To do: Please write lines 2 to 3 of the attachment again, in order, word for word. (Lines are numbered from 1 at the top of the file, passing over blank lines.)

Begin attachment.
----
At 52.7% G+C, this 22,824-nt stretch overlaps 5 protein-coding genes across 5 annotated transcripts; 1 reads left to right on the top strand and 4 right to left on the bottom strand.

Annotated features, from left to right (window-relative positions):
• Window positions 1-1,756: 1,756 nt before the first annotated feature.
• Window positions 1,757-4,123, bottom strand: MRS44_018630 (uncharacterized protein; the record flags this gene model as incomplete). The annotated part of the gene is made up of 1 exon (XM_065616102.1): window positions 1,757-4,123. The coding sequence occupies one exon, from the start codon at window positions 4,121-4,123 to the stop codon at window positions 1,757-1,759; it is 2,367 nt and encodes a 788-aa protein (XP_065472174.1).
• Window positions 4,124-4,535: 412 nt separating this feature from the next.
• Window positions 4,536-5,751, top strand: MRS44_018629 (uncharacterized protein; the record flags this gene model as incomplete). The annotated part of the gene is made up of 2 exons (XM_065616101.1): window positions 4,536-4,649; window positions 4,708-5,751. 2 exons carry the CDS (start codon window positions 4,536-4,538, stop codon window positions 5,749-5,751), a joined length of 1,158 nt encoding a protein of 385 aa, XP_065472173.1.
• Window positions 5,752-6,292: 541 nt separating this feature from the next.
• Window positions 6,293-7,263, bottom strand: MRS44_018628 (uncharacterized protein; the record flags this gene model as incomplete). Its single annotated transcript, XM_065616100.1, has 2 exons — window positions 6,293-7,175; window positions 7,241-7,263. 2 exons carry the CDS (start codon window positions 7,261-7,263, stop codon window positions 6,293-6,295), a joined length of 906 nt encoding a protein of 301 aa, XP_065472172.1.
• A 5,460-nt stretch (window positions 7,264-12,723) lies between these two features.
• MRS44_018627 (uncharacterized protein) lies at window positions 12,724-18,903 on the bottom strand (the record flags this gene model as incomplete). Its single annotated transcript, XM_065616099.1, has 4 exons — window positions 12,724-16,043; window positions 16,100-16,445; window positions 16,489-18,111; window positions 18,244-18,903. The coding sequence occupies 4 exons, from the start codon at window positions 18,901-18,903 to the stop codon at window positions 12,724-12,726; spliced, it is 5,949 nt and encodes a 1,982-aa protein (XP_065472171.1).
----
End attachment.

Annotated features, from left to right (window-relative positions):
• Window positions 1-1,756: 1,756 nt before the first annotated feature.